Most A/V receivers include ample audio inputs (both digital and analog). Audio inputs on an A/V receiver let you connect the audio outputs of DVD players, CD players, game consoles, HDTV tuners, Media Center PCs, digital audio players for MP3 and other computer audio, and many newer digital cable set-top boxes or DSS satellite receivers. Price can be a factor: Inexpensive receivers may not offer enough of the right kind of audio inputs.
To use all your home theater components, ensure that you have enough inputs on the back of your receiver. Before you buy anything, think about the components you have and what you’ll soon be getting and make sure the receiver has enough of the right types of inputs to support them.
Digital audio inputs
Connecting audio sources by using digital inputs (instead of the traditional analog inputs) is a good idea because the digital signals are much less prone to electrical interference than analog signals. A more important consideration is that digital inputs are required to get digital surround-sound formats, such as Dolby Digital and DTS, into your receiver.
An exception to this rule involves devices (mainly DVD players) that have a built-in Dolby Digital or DTS surround-sound decoder. You can connect these to your receiver using analog audio connections, but this may not be the optimal solution for the following reasons:
You need to use six cables instead of one.
You may lose some signal quality due to interference in the analog signal.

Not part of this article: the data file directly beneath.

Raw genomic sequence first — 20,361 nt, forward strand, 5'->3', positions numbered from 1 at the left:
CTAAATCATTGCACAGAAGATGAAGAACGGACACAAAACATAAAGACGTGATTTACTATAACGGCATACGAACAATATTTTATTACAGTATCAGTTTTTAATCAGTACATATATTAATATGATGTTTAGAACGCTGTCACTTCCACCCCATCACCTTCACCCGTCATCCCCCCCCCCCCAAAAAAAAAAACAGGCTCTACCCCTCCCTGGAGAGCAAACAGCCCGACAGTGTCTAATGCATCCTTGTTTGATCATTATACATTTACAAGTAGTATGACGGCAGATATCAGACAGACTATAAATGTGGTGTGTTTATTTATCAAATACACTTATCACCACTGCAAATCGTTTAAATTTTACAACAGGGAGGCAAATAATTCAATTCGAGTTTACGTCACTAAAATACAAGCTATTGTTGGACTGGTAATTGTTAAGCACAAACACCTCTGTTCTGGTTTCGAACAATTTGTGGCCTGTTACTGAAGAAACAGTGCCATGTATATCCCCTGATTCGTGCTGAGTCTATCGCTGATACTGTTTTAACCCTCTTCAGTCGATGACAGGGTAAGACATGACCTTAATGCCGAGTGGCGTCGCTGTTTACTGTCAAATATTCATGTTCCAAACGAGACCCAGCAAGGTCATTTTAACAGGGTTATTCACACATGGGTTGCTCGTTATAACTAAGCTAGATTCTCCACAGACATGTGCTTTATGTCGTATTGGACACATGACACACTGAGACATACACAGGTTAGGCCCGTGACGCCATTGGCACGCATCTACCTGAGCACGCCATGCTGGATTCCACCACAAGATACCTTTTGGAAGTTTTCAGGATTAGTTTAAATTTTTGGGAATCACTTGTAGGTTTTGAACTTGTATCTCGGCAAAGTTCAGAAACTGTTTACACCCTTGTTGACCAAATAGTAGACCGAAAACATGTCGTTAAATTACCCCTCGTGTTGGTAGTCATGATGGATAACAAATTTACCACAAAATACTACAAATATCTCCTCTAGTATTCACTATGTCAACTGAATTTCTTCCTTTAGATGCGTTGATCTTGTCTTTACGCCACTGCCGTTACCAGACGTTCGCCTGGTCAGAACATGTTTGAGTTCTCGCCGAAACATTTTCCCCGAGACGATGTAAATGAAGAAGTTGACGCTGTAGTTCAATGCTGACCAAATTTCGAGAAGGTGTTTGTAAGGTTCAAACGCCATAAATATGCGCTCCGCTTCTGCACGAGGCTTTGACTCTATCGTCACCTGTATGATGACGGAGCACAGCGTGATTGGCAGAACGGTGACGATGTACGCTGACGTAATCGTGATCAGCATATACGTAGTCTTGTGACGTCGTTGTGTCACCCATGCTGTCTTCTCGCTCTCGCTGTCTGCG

You need a receiver that has the necessary six analog inputs on the back — and even if you have these, they may be “taken up” by the six channel outputs of a DVD-Audio or SACD player.
There are two types of digital audio connections: coaxial and optical. Some high-end audio folks believe that coaxial sounds better; it may have a slight sonic benefit, but not so much that regular people can tell.
This is another type of digital connection that can carry digital audio signals: the HDMI connection, which is increasingly used for HDTV tuners/satellite receivers and set-top boxes and which is also common in other devices such as DVD players (both regular DVD players and Blu-ray disc players) and even in game consoles such as the Xbox 360 and PlayStation 3. If you use HDMI to connect these devices to your home theater receiver, you don’t need to use a separate digital audio connection — the audio and video are both carried over the HDMI connection.
Analog audio inputs
Although digital connections are the way to go when they’re available, analog is just fine when it’s your only option. Devices that use analog audio connections include the following:
Older CD players (without a digital output)
External radio tuners
Cable set-top and DSS receivers without digital outputs
Older game consoles (such as Nintendo 64 and the original PlayStation)
The newest digital audio sources, SACD and DVD-A
All the devices in the preceding list — except for SACD and DVD-Audio — use a simple pair of analog audio connections, one for the left channel and one for the right. The inputs on the receiver are labeled, and these labels correspond to the buttons on the front of the console and on your remote control. It’s always nice if the names on the receiver’s inputs match input names on the device to which you’re connecting the receiver, but it’s not essential (other that phono inputs, which should be used only for a phonograph/record player).
For DVD-Audio and SACD players, you need a special set of analog inputs with six connectors. These formats can support multichannel audio (five channels plus a subwoofer for bass) and therefore need the extra inputs. Many newer receivers have a six-input section (called a 5.1 analog input), so you can use an SACD or DVD-A player.